Under Ottoman Turkish rule in the nineteenth century, the Sanusi Islamic religious order became a powerful force with political overtones, as the Sanusi lodges helped weld together the rival beduin tribes of Cyrenaica. In the twentieth century, when Italy sought to conquer Cyrenaica and adjoining Tripolitania, the Sanusi movement constituted the major source of opposition to colonial rule. More advanced Italian weaponry prevailed, however, and Italy gained control of the area following World War I, setting up a new administrative system joining the two regions, together with the southern region of Fezzan.
The Italians improved the infrastructure of the area, creating roads, railroads, port facilities, and irrigation projects, but did little to train the inhabitants in administrative, technical, or agricultural skills. During World War II, a number of Cyrenaicans determined that the best route for gaining independence would be to support the Allied side; accordingly, they fought with the British in the desert war. This action, coupled with Italy's defeat, led to a brief period of British administration of the former Italian-controlled area after the war. Thereafter, under United Nations auspices, King Idris of the Sanusi family proclaimed the United Kingdom of Libya in 1951.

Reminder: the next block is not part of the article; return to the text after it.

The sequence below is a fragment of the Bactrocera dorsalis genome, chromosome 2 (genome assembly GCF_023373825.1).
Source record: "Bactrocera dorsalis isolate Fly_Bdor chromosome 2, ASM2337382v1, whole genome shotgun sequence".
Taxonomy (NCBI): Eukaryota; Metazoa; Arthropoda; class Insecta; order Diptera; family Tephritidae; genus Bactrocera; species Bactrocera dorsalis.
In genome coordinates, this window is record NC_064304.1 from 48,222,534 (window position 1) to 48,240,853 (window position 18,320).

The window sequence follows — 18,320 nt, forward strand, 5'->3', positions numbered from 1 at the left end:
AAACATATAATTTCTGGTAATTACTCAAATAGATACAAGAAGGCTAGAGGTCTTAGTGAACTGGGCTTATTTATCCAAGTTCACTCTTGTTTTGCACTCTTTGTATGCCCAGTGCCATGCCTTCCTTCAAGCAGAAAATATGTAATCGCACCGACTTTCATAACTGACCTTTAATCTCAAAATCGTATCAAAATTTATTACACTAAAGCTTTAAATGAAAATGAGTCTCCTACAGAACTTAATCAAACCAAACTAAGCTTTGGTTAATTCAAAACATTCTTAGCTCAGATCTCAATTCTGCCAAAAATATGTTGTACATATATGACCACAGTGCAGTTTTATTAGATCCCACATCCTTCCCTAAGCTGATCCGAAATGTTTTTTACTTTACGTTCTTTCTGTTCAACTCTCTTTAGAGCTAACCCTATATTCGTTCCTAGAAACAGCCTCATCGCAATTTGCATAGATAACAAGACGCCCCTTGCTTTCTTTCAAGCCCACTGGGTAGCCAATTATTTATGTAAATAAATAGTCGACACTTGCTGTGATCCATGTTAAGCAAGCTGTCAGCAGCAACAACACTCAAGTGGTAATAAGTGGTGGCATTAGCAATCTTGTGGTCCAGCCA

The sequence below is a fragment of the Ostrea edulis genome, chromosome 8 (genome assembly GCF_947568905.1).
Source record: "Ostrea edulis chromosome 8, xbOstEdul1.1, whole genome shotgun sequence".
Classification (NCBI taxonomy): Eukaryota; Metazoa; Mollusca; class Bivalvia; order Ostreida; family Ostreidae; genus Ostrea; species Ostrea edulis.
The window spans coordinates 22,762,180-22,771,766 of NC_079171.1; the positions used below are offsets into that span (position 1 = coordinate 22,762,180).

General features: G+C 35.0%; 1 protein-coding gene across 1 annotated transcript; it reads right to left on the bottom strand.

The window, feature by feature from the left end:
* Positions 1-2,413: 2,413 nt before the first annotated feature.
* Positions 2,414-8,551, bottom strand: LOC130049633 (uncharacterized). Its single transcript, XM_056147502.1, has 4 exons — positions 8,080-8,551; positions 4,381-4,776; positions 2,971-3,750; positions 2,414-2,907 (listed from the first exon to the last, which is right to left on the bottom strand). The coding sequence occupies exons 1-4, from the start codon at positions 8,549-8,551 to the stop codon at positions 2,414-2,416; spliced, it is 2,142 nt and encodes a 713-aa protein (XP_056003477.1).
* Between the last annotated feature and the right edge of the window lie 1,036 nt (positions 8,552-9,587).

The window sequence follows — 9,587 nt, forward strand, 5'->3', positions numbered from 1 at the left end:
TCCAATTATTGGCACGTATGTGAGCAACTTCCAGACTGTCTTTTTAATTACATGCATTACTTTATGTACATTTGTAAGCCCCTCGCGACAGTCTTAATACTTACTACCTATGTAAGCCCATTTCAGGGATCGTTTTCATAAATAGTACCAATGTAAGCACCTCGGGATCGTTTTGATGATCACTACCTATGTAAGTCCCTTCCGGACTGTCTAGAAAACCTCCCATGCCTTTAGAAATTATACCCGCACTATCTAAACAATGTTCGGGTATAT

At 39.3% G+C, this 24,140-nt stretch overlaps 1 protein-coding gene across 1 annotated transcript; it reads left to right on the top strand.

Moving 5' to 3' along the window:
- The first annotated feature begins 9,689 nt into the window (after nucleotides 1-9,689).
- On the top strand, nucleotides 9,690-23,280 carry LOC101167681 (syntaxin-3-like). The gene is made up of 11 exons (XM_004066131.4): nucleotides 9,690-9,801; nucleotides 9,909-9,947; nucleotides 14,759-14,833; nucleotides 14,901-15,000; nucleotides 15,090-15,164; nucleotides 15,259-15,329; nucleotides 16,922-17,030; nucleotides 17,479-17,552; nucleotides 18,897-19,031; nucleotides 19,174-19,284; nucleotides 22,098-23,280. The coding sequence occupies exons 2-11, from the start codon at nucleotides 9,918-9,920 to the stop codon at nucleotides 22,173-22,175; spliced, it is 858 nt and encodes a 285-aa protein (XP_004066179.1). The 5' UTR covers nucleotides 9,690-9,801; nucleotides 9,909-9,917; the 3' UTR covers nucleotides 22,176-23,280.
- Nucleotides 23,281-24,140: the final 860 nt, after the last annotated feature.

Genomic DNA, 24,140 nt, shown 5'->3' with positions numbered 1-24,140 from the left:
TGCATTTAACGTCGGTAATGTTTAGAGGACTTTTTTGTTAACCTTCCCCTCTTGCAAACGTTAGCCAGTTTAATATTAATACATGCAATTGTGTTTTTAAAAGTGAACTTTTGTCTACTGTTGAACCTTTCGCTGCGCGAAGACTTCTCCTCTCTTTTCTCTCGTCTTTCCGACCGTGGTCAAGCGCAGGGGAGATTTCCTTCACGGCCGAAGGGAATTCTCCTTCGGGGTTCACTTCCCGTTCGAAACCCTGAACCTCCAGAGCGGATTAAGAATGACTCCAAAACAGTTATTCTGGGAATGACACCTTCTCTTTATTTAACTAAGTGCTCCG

The new country faced severe economic problems as well as political difficulties resulting from its lack of national cohesion. Economically, Libya was handicapped by its largely desert terrain and its sparse and unskilled population. To gain a major source of revenue as well as of military assistance, King Idris granted base rights to Britain and the United States in 1953 and 1954, respectively. The discovery of oil in commercial quantities by Esso (later Exxon) in 1959 brought about a substantial increase in national income as well as growing Western influence. Meanwhile, in 1963, King Idris sought to change Libya's unwieldy federal system by creating a unitary state. The latter move encountered obstacles because the three provinces of Cyrenaica, Tripolitania, and Fezzan had little in common, and the majority of Libyans did not identify with the monarchy or have nationalist feelings.